Instead of that, a political organisation was set up—I am not sure whether the Minister of State was a member, and, of course, I would trust him, personally, absolutely—a political tribunal was erected ad hoc to do a job which, for the sake of the world, and not just this country, must appear to be completely above political suspicion. There were people involved in this who are not British subjects and who look upon our law and practice hitherto in this matter as being judicial in its approach if not in its form.

That is why the Bill is yet another nudge in the wrong direction. By slapping on to the Monopolies Commission the prices and incomes functions, which are extremely political—as we have known from the last five years' searing and bitter experiences—it does something to detract from the high reputation of the Commission. Also, the addition to the powers of the Monopolies Commission of references into absolute size, irrespective of market domination and monopoly is another push in that direction.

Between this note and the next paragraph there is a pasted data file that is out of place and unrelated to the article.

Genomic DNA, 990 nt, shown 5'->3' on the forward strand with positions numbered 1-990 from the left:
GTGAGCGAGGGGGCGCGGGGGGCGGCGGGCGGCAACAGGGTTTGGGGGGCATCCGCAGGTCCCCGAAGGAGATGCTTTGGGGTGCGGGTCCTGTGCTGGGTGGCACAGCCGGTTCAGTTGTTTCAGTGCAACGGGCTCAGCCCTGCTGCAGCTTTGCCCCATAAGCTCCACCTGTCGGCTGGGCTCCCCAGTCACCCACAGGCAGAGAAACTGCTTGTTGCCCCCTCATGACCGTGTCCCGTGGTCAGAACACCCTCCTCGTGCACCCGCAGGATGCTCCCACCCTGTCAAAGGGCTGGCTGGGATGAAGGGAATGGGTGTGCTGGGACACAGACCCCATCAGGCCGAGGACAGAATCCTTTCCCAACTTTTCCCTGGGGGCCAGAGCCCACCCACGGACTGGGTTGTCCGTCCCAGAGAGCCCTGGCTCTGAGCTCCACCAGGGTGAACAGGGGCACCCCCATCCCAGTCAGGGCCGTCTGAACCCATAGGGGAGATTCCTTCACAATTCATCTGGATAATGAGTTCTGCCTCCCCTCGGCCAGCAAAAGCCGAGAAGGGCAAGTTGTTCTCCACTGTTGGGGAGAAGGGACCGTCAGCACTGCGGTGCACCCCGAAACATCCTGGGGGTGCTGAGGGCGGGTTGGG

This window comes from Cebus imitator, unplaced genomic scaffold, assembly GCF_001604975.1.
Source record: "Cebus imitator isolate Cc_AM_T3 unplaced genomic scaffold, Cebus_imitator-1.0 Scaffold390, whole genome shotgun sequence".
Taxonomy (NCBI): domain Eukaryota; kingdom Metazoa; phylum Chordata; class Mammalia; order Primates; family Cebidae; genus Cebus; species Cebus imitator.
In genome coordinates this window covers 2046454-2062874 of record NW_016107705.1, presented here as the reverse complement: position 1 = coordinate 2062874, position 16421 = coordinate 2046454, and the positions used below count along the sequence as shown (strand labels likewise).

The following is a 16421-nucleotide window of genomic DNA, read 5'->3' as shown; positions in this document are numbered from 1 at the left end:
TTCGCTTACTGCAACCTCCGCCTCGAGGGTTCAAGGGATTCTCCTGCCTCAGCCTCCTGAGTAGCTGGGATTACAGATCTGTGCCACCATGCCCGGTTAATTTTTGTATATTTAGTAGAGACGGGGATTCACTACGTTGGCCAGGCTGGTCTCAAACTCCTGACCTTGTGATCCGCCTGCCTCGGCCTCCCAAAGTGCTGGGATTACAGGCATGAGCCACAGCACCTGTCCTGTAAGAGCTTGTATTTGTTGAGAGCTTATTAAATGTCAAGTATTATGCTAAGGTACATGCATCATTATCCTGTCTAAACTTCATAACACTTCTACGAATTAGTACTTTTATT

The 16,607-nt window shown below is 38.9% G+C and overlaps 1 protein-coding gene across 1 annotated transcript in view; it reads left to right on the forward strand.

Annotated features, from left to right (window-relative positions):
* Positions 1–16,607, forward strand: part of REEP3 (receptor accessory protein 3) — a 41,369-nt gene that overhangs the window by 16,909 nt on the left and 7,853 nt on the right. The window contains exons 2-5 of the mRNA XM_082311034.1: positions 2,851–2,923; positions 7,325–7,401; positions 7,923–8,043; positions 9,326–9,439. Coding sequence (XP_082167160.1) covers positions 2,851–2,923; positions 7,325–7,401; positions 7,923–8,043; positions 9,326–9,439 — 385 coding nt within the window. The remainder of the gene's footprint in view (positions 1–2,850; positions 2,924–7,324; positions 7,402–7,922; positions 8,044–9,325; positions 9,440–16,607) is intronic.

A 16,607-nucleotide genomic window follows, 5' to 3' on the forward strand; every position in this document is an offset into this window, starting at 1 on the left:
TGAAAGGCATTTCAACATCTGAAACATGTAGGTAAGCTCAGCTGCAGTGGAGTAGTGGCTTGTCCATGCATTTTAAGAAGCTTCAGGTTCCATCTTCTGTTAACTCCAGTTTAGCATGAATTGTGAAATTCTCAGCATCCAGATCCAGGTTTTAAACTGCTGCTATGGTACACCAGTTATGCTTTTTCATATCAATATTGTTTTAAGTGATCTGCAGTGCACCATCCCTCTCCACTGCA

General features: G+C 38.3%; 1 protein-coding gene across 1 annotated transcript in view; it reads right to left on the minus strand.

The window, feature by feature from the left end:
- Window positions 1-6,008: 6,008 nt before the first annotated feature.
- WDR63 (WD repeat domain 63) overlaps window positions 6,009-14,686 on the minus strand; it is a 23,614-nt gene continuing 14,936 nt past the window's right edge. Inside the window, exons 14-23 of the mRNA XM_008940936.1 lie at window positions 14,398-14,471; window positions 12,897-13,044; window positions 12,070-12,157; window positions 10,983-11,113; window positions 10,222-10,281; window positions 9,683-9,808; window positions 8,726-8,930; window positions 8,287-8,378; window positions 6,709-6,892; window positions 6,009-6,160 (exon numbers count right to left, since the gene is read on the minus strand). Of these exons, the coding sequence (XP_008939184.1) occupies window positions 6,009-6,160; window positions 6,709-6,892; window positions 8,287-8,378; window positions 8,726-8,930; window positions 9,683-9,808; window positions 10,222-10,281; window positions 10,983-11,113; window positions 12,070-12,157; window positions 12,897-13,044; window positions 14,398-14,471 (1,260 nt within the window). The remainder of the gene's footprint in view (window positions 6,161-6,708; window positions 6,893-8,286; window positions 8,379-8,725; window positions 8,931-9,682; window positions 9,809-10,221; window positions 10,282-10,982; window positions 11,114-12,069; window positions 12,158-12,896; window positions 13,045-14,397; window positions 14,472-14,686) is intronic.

There has never been, in any of the systems and structures dealing with market power and the law anywhere in the world power to examine on the grounds of absolute size. To quote one sentence from page 60 of the definitive work to which I referred: It appears from the cases that criteria of absolute size have never been applied in order to determine the existence of market dominance or of market power in general. That is to say, we in this country are starting on a completely new and uncharted sea, completely new and more drastic and more interventionist even than in the Sherman and Clayton Acts in the United States, which are regarded as horrors by those who wish to monopolise